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Argentine court allows abortions in rape cases

By the CNN Wire Staff
updated 3:40 PM EDT, Wed March 14, 2012
Women march on September 28, 2010, to demand the approval of a bill allowing abortion in Argentina.
Women march on September 28, 2010, to demand the approval of a bill allowing abortion in Argentina.
  • Abortion is illegal in Argentina
  • The Supreme Court ruled that it is permitted in cases of rape
  • The ruling clarifies an 80-year-old statute

Lea este artículo en español/Read this article in Spanish

Buenos Aires, Argentina (CNN) -- Argentina's Supreme Court has upheld a ruling that will decriminalize abortions in cases of rape.

Tuesday's ruling will ease what has been a very strict interpretation of the tough anti-abortion laws on the books.

"The statute has been on the books more than 80 years. However, there were contradictory interpretations by lower courts throughout the country, and these interpretations, in some cases, said that women who were raped are only permitted an abortion if they are mentally challenged or demented, which is what the statute says," said Alvaro Herrero of the Association of Civil Rights. "The court made a clarification about this issue and said that in all cases in which there was rape there exists the right to an abortion."

Abortion is illegal in Argentina. As interpreted, in addition to cases of mental incapacity, the law only permitted abortions in some instances in which the mother's life was at risk.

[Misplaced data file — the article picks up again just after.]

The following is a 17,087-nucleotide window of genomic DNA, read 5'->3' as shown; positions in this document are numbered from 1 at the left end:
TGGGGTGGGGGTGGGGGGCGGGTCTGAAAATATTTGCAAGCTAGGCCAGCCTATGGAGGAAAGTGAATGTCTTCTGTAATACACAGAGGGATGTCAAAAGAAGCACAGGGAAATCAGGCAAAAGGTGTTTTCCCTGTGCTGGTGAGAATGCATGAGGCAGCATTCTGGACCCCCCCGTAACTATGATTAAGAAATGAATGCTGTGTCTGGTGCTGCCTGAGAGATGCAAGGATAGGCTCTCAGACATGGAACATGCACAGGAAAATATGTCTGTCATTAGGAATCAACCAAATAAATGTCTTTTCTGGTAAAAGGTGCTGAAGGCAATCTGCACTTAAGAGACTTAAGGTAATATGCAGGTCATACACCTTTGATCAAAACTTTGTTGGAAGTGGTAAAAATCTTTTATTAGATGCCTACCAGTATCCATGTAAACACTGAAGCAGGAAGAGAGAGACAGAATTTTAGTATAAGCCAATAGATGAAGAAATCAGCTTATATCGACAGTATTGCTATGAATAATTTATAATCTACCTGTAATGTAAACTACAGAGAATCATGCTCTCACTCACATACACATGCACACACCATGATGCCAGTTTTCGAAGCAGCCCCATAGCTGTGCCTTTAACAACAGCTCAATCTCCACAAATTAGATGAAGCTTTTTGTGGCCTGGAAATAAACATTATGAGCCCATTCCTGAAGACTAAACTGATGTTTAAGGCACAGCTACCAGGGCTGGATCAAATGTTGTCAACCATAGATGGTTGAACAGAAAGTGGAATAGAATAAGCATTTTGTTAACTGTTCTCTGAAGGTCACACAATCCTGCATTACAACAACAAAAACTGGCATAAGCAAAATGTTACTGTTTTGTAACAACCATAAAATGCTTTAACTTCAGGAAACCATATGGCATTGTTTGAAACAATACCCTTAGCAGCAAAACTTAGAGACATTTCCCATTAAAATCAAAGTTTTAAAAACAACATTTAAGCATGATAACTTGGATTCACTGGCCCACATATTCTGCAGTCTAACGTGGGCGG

The original case involved a 15-year-old girl who became pregnant after being raped by her stepfather. A lower court ruled in March 2010 that an abortion was permissible in cases of rape, but that decision was appealed to the nation's highest court.

In its ruling, the Supreme Court clarified that Argentina's Constitution and human rights treaties would not allow such a prohibition in cases of rape.

"On the contrary, they forbid punishing all victims of rape in accordance to the principles of equality, personal dignity, and legality," the country's center for judicial information reported.

The ruling also specified that judicial authorization is not needed before performing an abortion. The only necessary declaration is the patient's statement that she was raped, the court ruled.

Despite the country's tough anti-abortion laws, the health ministry estimates that some 460,000 abortions are performed each year in Argentina. The ministry estimated that about 100 women die each year because the procedures were not carried out with the required medical expertise.

Roberto Castaneda, a member of an Argentine pro-life group, said despite the ruling, there are other options besides abortion.

"A woman who has difficulties must have assistance. Legal, medical, psychological assistance. We have to promote the adoption system. There are thousands of couples in Argentina without children and who can't have children. It is a much more humane situation than killing," he said.

The head of Argentina's bishops conference, Monsignor Jose Maria Arancedo, said he was surprised to hear of the court's decision.

"Abortion is the suppression of an innocent life, and there does not exist any motive or reason that justifies the elimination of an innocent life, not even the unfortunate case of a rape," he said.

CNN's Javier Doberti contributed to this report.

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